Lawyers for convicted assassin Sirhan Sirhan claim their client did not fire any of the gunshots that struck the presidential candidate in 1968. And in their latest federal court filing, they also rule out another man some have considered a suspect — a private security guard named Thane Eugene Cesar, who was escorting Kennedy at the time he was shot.

    Attorneys William Pepper and Laurie Dusek insist someone other than their client, Sirhan, fatally shot Kennedy. They now say the real killer was not Cesar, a part-time uniformed officer long suspected by some conspiracy theorists of playing a sinister role in the senator’s murder.

    Pepper and Dusek made the claim in papers submitted to a U.S. District Court in Los Angeles late last month.

    Attempts by CNN to contact Cesar, a relative of his and a former attorney of his were unsuccessful.

    Cesar was walking behind Kennedy and drew his service revolver as Sirhan fired his own handgun in a Los Angeles hotel on June 5, 1968, only moments after the candidate claimed victory in California’s Democratic primary election. The gunfire in the Ambassador Hotel left the senator the most seriously wounded of six shooting victims. Kennedy died the following day while the other five survived.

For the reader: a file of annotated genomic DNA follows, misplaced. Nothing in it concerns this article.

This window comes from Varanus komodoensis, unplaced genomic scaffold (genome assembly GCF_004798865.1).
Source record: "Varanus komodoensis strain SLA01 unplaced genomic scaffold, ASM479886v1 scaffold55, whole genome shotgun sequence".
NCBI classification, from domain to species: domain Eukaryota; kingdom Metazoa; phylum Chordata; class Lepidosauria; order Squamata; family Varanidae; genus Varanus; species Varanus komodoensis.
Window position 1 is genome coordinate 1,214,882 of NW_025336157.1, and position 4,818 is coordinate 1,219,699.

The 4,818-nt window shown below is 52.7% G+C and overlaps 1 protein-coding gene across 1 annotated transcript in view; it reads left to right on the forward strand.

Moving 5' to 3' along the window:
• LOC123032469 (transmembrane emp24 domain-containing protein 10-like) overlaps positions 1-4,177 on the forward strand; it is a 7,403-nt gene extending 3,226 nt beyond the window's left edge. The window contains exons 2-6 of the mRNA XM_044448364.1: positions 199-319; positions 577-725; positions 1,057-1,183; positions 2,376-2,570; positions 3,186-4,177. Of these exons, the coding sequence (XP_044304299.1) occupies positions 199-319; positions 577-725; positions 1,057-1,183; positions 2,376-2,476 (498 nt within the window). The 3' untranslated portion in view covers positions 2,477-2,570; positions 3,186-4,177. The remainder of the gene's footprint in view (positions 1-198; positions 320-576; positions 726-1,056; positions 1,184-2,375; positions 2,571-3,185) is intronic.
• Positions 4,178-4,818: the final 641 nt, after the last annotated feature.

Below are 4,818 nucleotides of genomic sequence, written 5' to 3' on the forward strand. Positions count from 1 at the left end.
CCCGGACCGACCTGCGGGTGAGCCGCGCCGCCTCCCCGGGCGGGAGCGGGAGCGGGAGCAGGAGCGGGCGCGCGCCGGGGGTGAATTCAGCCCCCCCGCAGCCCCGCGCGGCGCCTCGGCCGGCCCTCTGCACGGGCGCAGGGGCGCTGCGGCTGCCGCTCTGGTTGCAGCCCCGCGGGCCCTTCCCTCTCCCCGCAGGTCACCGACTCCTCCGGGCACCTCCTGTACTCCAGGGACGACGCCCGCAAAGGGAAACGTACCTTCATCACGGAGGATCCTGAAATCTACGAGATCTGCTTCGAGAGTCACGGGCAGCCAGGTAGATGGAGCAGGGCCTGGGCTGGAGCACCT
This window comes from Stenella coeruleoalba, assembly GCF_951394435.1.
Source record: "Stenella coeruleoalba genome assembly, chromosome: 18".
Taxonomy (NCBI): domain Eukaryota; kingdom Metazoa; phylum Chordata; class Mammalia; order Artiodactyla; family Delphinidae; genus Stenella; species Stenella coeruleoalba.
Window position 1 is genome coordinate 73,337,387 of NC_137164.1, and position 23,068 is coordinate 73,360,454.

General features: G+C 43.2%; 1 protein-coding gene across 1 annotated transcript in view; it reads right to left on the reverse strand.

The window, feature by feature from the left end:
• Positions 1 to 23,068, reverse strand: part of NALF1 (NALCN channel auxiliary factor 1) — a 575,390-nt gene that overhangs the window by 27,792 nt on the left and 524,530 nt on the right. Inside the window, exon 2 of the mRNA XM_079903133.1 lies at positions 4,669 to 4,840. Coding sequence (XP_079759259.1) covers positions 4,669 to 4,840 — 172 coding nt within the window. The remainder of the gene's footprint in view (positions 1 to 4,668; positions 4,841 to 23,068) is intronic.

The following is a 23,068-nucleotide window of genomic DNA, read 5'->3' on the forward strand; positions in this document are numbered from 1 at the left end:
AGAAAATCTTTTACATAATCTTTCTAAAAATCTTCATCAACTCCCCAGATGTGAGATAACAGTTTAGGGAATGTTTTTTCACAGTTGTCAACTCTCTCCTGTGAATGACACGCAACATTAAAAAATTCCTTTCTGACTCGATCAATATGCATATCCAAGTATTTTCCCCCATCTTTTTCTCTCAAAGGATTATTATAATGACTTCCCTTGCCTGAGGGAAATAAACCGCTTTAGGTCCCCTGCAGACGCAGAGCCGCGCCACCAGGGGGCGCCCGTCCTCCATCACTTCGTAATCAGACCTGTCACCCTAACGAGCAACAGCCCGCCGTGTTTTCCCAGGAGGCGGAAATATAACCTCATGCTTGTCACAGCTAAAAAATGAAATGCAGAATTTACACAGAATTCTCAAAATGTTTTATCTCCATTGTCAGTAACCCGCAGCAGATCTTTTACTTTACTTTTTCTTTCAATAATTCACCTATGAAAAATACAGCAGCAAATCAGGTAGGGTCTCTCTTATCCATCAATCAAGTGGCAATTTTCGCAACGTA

Sirhan was the only person arrested, tried and convicted of murdering the candidate and wounding the others. Now 67, he is serving a life sentence at Pleasant Valley State Prison in Coalinga, California.

    Pepper and Dusek are trying to win Sirhan immediate freedom or a new trial based on what they call “formidable evidence” of his innocence and “horrendous violations” of his rights. The New York attorneys argue that two guns were fired in the assassination, that Sirhan’s revolver was not the gun that shot Kennedy and that Sirhan was not responsible for his actions at the Ambassador.